Philodendron is, after Anthurium, the second largest genus in the Araceae with 700 or more species (Croat, 1979, 1983a, 1988, 1990). This revision is the first major revision of P. subg. Philodendron for Central America since Kurt Krause's 1913 generic treatment in Das Pflanzenreich. Philodendron is one of the most important genera in the neotropics, inhabiting a wide range of mesic habitats from sea level to over 2,000 m and in life zones (Holdridge, 1967) ranging from Tropical moist forest (T-mf) to Premontane rain forest (P-rf). While most species occur in virgin humid forests, the genus is known from freshwater swamps, stream banks, regrowth forest, rock outcrops and roadbanks. It is not only one of the largest genera in the neotropics but often constitutes the most conspicuous element of the vegetation because of its abundance, primarily climbing habit and frequently large, showy leaves. The genus provides a wide variety of choice ornamental plants for horticulture, including most of the species treated here. Unfortunately it is also still very poorly known taxonomically, especially in the South American Andes.
Philodendron has 119 Central American species (Appendix 1, Geographic Distribution of Central American Philodendron), including 128 taxa, distributed in two subgenera of Philodendron. This Central America revision includes only members of P. subg. Philodendron and includes 103 taxa, including 95 species and 8 varieties or subspecies. A total of 65 taxa are new to science. These include 59 species, 6 subspecies or varieties, and 2 combinations. Alternatively, P. subg. Pteromischum, revised separately by M. H. Grayum (1996), also of the Missouri Botanical Garden, contains 24 species (including 25 taxa) for Central America. That revision encompasses all species from Pacific and Caribbean tropical America, ignoring only species from the region of the Guianas and from the Amazon drainage of South America.
The genus is a distinct one, not easily confused with any other, though closest to Homalomena which differs in having a consistently terrestrial habit, frequently spiny petioles, a sap smelling of anise and has staminodia mixed in among the pistillate flowers on the spadix.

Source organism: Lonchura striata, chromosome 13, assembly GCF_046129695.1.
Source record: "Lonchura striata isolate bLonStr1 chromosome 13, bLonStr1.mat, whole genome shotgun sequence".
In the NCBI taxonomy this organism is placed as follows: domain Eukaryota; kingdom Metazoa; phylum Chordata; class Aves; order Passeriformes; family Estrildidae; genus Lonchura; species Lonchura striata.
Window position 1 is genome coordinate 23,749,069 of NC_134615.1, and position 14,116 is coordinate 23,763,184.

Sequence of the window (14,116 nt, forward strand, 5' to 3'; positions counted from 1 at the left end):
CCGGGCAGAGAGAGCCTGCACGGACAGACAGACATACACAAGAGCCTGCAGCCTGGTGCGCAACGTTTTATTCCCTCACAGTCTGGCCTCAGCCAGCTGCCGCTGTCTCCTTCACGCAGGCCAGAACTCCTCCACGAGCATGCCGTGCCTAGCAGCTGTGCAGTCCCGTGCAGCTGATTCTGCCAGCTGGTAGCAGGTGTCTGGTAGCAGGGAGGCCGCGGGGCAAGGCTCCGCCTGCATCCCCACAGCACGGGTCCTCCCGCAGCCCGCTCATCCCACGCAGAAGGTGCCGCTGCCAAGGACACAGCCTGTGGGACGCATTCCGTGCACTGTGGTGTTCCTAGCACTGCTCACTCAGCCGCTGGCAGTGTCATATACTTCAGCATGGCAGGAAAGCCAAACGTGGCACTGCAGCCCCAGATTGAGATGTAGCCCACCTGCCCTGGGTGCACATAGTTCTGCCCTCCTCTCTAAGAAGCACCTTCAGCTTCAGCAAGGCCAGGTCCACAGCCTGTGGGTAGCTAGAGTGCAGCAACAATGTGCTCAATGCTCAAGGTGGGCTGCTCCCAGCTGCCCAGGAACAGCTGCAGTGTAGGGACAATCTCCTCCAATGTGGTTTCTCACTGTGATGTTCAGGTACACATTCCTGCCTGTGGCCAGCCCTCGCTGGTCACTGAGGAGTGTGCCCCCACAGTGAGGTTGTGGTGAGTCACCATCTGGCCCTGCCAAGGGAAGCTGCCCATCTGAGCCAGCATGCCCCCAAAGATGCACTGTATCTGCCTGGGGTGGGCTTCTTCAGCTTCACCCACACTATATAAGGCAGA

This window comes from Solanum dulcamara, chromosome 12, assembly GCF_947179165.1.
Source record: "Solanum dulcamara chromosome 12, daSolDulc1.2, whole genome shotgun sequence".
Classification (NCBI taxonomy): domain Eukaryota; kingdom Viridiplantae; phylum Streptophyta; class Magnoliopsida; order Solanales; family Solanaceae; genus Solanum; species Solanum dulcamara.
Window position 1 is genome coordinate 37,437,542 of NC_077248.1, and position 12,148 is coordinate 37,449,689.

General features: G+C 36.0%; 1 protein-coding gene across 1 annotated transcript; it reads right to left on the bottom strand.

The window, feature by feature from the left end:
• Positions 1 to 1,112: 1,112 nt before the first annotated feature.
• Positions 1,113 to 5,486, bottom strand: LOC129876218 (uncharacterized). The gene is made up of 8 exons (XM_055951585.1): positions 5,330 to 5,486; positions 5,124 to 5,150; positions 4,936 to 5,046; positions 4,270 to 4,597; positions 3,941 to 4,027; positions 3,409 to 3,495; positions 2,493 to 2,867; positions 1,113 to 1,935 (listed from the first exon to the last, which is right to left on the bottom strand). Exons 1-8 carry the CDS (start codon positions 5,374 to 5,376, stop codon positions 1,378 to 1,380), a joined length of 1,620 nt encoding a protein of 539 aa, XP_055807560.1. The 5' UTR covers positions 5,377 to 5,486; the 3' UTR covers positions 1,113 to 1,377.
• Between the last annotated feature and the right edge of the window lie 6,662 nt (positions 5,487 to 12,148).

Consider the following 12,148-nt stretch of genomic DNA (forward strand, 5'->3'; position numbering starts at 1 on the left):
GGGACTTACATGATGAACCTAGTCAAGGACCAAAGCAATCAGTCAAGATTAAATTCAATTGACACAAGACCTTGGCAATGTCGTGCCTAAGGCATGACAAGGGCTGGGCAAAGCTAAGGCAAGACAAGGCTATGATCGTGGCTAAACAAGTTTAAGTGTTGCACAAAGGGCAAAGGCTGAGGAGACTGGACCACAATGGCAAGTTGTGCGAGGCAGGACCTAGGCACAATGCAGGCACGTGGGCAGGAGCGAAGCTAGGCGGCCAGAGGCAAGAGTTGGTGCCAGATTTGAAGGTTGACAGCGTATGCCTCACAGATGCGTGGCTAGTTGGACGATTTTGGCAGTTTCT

Species diversity of P. subg. Philodendron in Central America shows a general diminution from Mexico to Middle America with the lowest totals just north of the San Juan depression, followed by a marked increase approaching the South America continent. Mexico has 21 taxa, Guatemala 15, Belize 9, El Salvador 5, Honduras 13, Nicaragua 18, Costa Rica 49 and Panama 80 taxa. Endemism is high, especially for Panama where 39 taxa are currently considered endemic. Mexico and Costa Rica each have 7 endemic species. With the exception of Belize, which has one endemic, no other country in Middle America has any endemic species.
Most of the Central American species of P. subg. Philodendron (Appendix 2, Technical Data on Pistils) are contained within P. sect. Calostigma (Schott) Engl. with 47 species (50 taxa) and P. sect. Philodendron with 38 species (41 taxa). Other sections represented in Central America include P. sect. Tritomophyllum Schott with six species, P. sect. Polytomium Schott with three subspecies (four taxa) and P. sect. Macrogynium Engl. with one species. Sections not represented in Central America are Schizophyllum Schott, Camptogynium K. Krause, and Philopsammos G.S. Bunting. A key for the sections of P. subg. Philodendron is included under "Taxonomy".